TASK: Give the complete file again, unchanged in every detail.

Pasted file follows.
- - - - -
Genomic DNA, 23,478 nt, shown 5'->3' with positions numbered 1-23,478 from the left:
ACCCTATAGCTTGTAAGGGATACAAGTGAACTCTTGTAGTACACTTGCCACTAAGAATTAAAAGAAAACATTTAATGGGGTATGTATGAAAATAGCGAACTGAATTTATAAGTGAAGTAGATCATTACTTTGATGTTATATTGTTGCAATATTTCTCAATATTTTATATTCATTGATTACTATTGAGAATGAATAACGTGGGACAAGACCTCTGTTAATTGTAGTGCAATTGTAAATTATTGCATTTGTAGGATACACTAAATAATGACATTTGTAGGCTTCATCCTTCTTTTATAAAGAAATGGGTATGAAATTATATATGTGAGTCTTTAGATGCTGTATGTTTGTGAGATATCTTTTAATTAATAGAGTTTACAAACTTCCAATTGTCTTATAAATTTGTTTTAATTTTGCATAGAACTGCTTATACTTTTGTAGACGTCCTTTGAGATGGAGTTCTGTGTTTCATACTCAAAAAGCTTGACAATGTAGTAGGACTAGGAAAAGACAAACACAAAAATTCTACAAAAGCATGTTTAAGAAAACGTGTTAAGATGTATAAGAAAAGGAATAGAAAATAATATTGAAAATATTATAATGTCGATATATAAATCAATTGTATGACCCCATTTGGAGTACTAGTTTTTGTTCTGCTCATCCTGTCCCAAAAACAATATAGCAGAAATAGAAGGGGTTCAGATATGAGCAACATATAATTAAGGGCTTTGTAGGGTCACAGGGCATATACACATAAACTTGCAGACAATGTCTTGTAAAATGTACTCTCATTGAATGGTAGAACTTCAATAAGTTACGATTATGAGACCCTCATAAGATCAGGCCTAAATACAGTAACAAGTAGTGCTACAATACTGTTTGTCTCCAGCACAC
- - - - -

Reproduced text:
Genomic DNA, 23,478 nt, shown 5'->3' with positions numbered 1-23,478 from the left:
ACCCTATAGCTTGTAAGGGATACAAGTGAACTCTTGTAGTACACTTGCCACTAAGAATTAAAAGAAAACATTTAATGGGGTATGTATGAAAATAGCGAACTGAATTTATAAGTGAAGTAGATCATTACTTTGATGTTATATTGTTGCAATATTTCTCAATATTTTATATTCATTGATTACTATTGAGAATGAATAACGTGGGACAAGACCTCTGTTAATTGTAGTGCAATTGTAAATTATTGCATTTGTAGGATACACTAAATAATGACATTTGTAGGCTTCATCCTTCTTTTATAAAGAAATGGGTATGAAATTATATATGTGAGTCTTTAGATGCTGTATGTTTGTGAGATATCTTTTAATTAATAGAGTTTACAAACTTCCAATTGTCTTATAAATTTGTTTTAATTTTGCATAGAACTGCTTATACTTTTGTAGACGTCCTTTGAGATGGAGTTCTGTGTTTCATACTCAAAAAGCTTGACAATGTAGTAGGACTAGGAAAAGACAAACACAAAAATTCTACAAAAGCATGTTTAAGAAAACGTGTTAAGATGTATAAGAAAAGGAATAGAAAATAATATTGAAAATATTATAATGTCGATATATAAATCAATTGTATGACCCCATTTGGAGTACTAGTTTTTGTTCTGCTCATCCTGTCCCAAAAACAATATAGCAGAAATAGAAGGGGTTCAGATATGAGCAACATATAATTAAGGGCTTTGTAGGGTCACAGGGCATATACACATAAACTTGCAGACAATGTCTTGTAAAATGTACTCTCATTGAATGGTAGAACTTCAATAAGTTACGATTATGAGACCCTCATAAGATCAGGCCTAAATACAGTAACAAGTAGTGCTACAATACTGTTTGTCTCCAGCACAC